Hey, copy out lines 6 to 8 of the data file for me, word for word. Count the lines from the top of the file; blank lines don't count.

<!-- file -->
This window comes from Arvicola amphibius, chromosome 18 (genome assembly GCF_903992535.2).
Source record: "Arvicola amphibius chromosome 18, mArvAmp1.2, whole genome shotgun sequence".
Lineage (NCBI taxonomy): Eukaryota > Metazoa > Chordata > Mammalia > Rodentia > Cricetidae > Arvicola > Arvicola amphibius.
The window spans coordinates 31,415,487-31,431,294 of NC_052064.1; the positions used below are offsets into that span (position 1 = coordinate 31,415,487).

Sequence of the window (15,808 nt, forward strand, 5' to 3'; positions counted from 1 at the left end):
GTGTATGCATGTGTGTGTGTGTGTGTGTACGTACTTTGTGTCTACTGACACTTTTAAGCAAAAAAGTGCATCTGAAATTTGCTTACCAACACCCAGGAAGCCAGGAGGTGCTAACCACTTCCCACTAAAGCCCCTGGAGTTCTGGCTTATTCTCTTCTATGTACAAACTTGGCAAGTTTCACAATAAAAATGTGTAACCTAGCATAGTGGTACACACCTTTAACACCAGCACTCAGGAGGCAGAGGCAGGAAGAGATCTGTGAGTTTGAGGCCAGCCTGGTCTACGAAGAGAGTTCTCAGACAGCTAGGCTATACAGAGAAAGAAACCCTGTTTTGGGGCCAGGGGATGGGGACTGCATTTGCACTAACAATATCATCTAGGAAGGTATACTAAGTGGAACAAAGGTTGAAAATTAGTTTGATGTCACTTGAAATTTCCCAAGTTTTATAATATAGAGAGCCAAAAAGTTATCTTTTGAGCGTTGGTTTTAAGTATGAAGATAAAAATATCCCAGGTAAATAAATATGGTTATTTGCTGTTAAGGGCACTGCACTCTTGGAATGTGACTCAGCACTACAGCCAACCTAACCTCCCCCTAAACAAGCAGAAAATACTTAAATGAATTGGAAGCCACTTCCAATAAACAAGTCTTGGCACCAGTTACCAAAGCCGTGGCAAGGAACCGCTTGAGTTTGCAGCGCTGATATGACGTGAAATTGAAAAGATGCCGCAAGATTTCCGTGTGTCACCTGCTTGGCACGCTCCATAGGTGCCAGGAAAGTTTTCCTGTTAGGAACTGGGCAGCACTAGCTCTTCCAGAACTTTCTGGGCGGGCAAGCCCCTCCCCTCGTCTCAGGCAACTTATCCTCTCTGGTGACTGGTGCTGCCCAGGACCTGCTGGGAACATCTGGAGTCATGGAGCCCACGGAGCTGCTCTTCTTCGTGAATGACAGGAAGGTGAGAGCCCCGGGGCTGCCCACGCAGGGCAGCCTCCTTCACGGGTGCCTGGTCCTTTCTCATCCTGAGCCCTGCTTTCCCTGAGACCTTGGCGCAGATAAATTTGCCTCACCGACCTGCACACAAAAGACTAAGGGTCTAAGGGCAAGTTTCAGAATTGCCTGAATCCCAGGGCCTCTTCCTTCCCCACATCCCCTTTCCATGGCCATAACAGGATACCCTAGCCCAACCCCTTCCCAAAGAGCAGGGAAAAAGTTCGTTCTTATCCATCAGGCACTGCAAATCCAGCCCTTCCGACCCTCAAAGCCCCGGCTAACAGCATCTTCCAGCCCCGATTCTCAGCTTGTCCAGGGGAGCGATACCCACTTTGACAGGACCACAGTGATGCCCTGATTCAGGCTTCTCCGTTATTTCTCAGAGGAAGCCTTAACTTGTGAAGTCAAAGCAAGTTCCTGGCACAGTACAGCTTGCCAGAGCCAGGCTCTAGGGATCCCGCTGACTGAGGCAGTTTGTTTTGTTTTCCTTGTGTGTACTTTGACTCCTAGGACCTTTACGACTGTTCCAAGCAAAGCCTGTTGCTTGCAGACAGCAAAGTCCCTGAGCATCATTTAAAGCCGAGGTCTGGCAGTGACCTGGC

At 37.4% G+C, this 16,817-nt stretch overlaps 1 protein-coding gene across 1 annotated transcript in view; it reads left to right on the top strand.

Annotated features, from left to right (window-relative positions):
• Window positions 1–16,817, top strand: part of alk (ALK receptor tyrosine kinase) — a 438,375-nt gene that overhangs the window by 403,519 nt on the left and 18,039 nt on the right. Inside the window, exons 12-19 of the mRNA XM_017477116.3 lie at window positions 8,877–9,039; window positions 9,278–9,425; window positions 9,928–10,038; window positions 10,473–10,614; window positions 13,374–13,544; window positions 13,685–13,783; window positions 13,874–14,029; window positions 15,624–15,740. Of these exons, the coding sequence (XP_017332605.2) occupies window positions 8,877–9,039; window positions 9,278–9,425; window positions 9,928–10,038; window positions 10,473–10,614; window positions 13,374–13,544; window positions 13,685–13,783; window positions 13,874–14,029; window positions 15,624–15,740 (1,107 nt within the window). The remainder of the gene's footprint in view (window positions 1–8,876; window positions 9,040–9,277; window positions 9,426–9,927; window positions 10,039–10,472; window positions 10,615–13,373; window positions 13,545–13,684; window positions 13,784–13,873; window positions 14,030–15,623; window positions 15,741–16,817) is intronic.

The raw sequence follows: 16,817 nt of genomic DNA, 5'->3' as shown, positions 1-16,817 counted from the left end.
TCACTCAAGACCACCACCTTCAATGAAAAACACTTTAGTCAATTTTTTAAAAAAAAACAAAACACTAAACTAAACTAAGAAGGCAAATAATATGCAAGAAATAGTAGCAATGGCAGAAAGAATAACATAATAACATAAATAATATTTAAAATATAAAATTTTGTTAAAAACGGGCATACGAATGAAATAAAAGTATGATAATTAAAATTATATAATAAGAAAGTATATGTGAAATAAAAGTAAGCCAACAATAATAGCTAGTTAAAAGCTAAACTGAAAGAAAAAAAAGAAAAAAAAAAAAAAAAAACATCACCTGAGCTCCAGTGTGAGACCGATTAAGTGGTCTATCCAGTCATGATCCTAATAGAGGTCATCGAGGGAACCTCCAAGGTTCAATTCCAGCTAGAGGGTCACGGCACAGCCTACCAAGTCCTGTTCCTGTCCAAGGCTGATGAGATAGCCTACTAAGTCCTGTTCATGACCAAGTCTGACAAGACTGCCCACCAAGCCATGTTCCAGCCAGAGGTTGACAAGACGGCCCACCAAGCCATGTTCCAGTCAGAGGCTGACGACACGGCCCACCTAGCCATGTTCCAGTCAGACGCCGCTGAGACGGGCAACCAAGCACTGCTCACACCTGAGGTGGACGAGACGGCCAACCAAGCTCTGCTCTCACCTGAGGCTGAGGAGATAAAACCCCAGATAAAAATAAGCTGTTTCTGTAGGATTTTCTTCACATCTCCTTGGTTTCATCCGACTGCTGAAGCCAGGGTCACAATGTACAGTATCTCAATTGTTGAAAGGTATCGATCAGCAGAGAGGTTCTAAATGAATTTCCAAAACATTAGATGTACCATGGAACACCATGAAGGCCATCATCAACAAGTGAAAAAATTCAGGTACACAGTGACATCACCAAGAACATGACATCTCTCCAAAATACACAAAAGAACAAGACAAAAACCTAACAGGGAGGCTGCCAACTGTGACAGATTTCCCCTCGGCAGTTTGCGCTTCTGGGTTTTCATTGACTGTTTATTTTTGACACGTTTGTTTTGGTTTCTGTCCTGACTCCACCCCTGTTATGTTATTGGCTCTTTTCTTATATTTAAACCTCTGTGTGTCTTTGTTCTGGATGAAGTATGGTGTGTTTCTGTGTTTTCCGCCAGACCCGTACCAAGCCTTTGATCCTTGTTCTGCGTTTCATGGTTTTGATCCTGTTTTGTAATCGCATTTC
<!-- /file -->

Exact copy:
GTGTATGCATGTGTGTGTGTGTGTGTGTACGTACTTTGTGTCTACTGACACTTTTAAGCAAAAAAGTGCATCTGAAATTTGCTTACCAACACCCAGGAAGCCAGGAGGTGCTAACCACTTCCCACTAAAGCCCCTGGAGTTCTGGCTTATTCTCTTCTATGTACAAACTTGGCAAGTTTCACAATAAAAATGTGTAACCTAGCATAGTGGTACACACCTTTAACACCAGCACTCAGGAGGCAGAGGCAGGAAGAGATCTGTGAGTTTGAGGCCAGCCTGGTCTACGAAGAGAGTTCTCAGACAGCTAGGCTATACAGAGAAAGAAACCCTGTTTTGGGGCCAGGGGATGGGGACTGCATTTGCACTAACAATATCATCTAGGAAGGTATACTAAGTGGAACAAAGGTTGAAAATTAGTTTGATGTCACTTGAAATTTCCCAAGTTTTATAATATAGAGAGCCAAAAAGTTATCTTTTGAGCGTTGGTTTTAAGTATGAAGATAAAAATATCCCAGGTAAATAAATATGGTTATTTGCTGTTAAGGGCACTGCACTCTTGGAATGTGACTCAGCACTACAGCCAACCTAACCTCCCCCTAAACAAGCAGAAAATACTTAAATGAATTGGAAGCCACTTCCAATAAACAAGTCTTGGCACCAGTTACCAAAGCCGTGGCAAGGAACCGCTTGAGTTTGCAGCGCTGATATGACGTGAAATTGAAAAGATGCCGCAAGATTTCCGTGTGTCACCTGCTTGGCACGCTCCATAGGTGCCAGGAAAGTTTTCCTGTTAGGAACTGGGCAGCACTAGCTCTTCCAGAACTTTCTGGGCGGGCAAGCCCCTCCCCTCGTCTCAGGCAACTTATCCTCTCTGGTGACTGGTGCTGCCCAGGACCTGCTGGGAACATCTGGAGTCATGGAGCCCACGGAGCTGCTCTTCTTCGTGAATGACAGGAAGGTGAGAGCCCCGGGGCTGCCCACGCAGGGCAGCCTCCTTCACGGGTGCCTGGTCCTTTCTCATCCTGAGCCCTGCTTTCCCTGAGACCTTGGCGCAGATAAATTTGCCTCACCGACCTGCACACAAAAGACTAAGGGTCTAAGGGCAAGTTTCAGAATTGCCTGAATCCCAGGGCCTCTTCCTTCCCCACATCCCCTTTCCATGGCCATAACAGGATACCCTAGCCCAACCCCTTCCCAAAGAGCAGGGAAAAAGTTCGTTCTTATCCATCAGGCACTGCAAATCCAGCCCTTCCGACCCTCAAAGCCCCGGCTAACAGCATCTTCCAGCCCCGATTCTCAGCTTGTCCAGGGGAGCGATACCCACTTTGACAGGACCACAGTGATGCCCTGATTCAGGCTTCTCCGTTATTTCTCAGAGGAAGCCTTAACTTGTGAAGTCAAAGCAAGTTCCTGGCACAGTACAGCTTGCCAGAGCCAGGCTCTAGGGATCCCGCTGACTGAGGCAGTTTGTTTTGTTTTCCTTGTGTGTACTTTGACTCCTAGGACCTTTACGACTGTTCCAAGCAAAGCCTGTTGCTTGCAGACAGCAAAGTCCCTGAGCATCATTTAAAGCCGAGGTCTGGCAGTGACCTGGC

At 37.4% G+C, this 16,817-nt stretch overlaps 1 protein-coding gene across 1 annotated transcript in view; it reads left to right on the top strand.

Annotated features, from left to right (window-relative positions):